The New Faces of Activism

Are first-time activists making a difference in Rhode Island?
resistance protest
Illustration by Daniel Fishel.

A day in the life of the resistance starts with a rally at Rhode Island College to save the Affordable Care Act. Mid-morning saw 575 people gathered on an unseasonably warm Saturday to advocate for the seven-year-old law, which has made health care accessible to more than twenty million Americans. The crowd is bearing “Single Payer” signs and the pink-tip eared knitted hats that symbolized January’s massive Women’s March. Standing ovations punctuate applause and cheers, thundering like post-Nor’easter high surf, to United States Senators Jack Reed and Sheldon Whitehouse and Representative Jim Langevin’s vows to preserve the health care law and push for universal coverage.

Brown University political science professor Sharon Krause joins the throng “to support the congressional delegation and resist the dismantling of the ACA by Republicans. Since our new president, I’ve been to many of these events,” she says.

Future historians may prosecute President Donald J. Trump’s campaign promise to make America great again. In the present, his election has certainly made citizen engagement in democracy great again. Voters are showing up in extraordinary numbers to congressional town hall meetings, flooding phone and fax lines with their opposition to cabinet picks like Secretary of Education Betsy DeVos and their support of Obamacare. Senator Whitehouse’s office fielded 2,150 calls, letters and faxes in January 2016; he received 14,779 this January.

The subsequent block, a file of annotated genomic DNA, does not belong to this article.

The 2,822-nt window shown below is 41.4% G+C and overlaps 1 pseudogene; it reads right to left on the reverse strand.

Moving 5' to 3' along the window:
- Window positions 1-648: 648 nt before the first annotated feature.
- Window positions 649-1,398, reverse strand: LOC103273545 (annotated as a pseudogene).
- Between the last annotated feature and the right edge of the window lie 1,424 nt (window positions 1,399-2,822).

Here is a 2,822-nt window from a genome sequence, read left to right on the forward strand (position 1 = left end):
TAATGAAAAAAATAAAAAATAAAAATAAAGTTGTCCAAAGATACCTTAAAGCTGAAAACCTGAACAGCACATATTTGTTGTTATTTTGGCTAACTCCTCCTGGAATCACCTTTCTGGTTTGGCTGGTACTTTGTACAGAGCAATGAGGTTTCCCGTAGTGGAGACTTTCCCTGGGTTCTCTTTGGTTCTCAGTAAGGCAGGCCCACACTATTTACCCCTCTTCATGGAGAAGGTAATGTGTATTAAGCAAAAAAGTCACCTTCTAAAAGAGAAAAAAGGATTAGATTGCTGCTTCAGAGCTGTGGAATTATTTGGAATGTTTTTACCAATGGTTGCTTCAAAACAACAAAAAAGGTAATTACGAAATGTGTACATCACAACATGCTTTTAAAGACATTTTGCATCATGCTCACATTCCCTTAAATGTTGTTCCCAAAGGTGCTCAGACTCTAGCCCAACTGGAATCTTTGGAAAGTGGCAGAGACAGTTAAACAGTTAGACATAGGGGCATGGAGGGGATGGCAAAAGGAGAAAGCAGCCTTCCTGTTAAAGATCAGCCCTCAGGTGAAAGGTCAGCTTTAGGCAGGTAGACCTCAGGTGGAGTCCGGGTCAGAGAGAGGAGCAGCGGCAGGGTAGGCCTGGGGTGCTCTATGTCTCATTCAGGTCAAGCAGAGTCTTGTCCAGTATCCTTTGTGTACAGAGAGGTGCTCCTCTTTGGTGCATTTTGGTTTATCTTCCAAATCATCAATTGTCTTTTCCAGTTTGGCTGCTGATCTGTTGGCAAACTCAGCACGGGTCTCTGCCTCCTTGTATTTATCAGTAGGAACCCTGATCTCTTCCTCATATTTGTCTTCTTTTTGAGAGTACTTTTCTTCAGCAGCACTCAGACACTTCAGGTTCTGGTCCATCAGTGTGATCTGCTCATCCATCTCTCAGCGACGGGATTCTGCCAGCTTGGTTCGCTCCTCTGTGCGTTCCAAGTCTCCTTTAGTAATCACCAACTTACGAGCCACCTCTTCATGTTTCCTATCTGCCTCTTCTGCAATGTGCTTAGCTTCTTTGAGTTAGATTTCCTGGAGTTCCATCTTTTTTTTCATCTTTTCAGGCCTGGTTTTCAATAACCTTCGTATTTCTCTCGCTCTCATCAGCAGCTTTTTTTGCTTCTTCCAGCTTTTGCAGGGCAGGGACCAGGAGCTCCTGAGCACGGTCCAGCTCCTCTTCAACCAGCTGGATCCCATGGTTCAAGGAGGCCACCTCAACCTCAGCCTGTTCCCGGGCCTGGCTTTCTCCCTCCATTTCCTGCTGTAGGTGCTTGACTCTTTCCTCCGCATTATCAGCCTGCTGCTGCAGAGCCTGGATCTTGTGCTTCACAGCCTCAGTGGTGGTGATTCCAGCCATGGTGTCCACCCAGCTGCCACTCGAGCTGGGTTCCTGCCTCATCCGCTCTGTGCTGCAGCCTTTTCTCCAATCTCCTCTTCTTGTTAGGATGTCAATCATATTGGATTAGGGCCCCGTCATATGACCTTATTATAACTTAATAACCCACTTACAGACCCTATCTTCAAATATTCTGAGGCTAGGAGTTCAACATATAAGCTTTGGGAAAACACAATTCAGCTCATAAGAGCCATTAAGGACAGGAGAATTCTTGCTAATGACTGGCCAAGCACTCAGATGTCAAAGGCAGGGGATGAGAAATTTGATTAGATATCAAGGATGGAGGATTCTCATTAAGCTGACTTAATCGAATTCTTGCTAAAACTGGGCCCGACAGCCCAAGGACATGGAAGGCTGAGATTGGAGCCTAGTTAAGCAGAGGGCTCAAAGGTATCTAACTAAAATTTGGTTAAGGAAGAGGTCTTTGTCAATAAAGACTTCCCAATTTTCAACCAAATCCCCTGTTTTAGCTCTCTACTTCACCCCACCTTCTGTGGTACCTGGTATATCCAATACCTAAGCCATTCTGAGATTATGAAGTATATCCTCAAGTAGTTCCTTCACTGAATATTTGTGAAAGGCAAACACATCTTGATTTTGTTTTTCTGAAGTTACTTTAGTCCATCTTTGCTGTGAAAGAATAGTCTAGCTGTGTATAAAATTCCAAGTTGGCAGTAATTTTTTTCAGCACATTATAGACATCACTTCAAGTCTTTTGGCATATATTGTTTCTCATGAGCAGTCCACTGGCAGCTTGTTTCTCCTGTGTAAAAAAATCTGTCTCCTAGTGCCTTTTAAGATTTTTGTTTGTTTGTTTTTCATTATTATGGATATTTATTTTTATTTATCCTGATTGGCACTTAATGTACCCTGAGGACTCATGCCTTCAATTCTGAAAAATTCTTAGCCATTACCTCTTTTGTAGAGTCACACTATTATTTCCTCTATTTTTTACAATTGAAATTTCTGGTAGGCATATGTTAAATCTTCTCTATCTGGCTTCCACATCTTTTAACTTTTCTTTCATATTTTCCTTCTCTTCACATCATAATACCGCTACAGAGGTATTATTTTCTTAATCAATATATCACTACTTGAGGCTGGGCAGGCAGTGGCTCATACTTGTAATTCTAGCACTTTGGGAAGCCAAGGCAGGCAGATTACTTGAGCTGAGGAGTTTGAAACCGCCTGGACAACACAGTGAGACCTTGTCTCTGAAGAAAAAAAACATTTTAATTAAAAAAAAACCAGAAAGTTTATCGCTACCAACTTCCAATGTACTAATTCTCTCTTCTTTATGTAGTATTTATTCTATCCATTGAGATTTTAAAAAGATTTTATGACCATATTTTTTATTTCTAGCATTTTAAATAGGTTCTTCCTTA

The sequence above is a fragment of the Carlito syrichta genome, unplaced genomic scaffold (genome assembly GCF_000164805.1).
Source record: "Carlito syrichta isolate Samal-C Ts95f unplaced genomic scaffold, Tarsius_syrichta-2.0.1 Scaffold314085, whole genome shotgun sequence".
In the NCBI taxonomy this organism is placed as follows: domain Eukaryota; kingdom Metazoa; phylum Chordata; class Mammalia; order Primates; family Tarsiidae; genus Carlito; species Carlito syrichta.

“It’s very inspiring and enlivening to know that Rhode Island is so engaged,” says Whitehouse. “We received more than 4,500 letters on the confirmation of Secretary DeVos. I’m not sure 4,500 Rhode Islanders knew who the Secretary of Education was ten years ago. The level of attention is not just strong, it goes deep.”

Established organizations like the American Civil Liberties Union (ACLU) and Planned Parenthood are setting records for donations and volunteers. New groups, like Indivisible, the Women’s March and Resist Hate RI have vigorously sprung into existence overnight.